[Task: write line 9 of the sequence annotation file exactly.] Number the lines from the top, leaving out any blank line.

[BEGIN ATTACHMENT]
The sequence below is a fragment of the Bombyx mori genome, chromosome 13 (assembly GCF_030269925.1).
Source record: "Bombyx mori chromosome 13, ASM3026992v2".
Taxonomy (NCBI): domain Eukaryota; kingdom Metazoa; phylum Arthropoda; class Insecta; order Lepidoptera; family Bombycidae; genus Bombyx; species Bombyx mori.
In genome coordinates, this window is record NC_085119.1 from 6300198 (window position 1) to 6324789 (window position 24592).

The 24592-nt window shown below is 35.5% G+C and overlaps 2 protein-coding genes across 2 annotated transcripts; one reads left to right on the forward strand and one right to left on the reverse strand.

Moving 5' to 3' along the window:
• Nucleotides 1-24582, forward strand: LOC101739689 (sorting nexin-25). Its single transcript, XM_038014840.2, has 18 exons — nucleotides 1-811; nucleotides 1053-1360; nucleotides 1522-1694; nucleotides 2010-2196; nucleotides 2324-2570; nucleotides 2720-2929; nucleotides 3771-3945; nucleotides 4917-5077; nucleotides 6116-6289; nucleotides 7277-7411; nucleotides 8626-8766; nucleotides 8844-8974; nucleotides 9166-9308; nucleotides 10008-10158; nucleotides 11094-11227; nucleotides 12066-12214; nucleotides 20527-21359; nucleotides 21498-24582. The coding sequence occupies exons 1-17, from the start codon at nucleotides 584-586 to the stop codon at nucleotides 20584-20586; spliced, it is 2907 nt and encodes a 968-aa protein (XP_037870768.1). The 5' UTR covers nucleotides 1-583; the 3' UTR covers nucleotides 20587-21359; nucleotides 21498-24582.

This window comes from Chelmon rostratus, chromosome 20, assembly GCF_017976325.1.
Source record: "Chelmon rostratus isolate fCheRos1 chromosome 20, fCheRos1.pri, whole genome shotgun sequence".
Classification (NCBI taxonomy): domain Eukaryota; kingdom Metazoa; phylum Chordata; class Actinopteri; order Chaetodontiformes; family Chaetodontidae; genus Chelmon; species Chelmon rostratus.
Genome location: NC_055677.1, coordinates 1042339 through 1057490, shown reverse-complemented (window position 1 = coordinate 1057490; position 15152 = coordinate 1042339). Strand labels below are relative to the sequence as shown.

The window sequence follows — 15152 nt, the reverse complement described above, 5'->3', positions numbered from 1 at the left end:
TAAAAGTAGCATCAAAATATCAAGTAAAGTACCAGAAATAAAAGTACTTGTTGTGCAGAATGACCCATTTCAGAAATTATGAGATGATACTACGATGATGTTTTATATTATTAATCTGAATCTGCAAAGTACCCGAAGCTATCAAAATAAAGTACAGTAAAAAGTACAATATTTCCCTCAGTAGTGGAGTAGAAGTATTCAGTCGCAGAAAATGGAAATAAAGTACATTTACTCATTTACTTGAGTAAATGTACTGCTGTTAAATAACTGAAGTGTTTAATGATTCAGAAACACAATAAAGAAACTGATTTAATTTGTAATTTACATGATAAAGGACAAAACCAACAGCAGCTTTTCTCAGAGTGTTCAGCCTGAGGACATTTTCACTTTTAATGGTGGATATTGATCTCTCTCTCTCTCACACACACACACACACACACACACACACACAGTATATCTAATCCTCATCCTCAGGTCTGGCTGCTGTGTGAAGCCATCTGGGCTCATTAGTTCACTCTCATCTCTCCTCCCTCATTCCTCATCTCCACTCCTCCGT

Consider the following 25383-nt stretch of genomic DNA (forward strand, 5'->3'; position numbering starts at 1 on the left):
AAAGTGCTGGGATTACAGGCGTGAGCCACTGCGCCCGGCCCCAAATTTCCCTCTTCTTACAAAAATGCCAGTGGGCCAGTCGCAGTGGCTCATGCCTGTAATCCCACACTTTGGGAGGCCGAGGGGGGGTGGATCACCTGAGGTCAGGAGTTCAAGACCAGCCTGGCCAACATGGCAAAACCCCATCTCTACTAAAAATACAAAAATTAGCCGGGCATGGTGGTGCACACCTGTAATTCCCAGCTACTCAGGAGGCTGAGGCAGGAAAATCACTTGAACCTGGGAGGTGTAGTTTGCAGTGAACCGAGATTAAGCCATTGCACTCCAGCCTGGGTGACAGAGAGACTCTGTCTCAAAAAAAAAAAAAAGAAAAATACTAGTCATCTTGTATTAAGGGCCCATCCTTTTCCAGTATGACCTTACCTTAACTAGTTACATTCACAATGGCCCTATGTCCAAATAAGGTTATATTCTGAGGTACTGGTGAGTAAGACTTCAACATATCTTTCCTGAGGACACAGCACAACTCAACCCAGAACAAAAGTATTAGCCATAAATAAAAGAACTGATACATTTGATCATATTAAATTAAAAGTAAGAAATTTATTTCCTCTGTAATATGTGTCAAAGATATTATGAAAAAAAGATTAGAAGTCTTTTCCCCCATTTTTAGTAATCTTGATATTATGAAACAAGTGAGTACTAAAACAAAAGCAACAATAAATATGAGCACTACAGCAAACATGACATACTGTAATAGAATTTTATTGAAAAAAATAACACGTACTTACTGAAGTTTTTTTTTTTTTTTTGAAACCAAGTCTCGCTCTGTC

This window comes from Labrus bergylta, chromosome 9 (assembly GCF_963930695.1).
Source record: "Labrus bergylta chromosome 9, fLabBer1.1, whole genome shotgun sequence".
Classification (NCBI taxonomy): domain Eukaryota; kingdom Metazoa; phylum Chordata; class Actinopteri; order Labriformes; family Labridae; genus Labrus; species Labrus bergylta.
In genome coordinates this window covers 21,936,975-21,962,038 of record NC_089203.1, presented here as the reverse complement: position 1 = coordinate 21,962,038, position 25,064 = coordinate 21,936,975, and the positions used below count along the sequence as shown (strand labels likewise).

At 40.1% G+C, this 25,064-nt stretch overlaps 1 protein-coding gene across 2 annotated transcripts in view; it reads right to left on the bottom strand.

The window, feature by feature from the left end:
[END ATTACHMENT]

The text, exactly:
Source record: "Chelmon rostratus isolate fCheRos1 chromosome 20, fCheRos1.pri, whole genome shotgun sequence".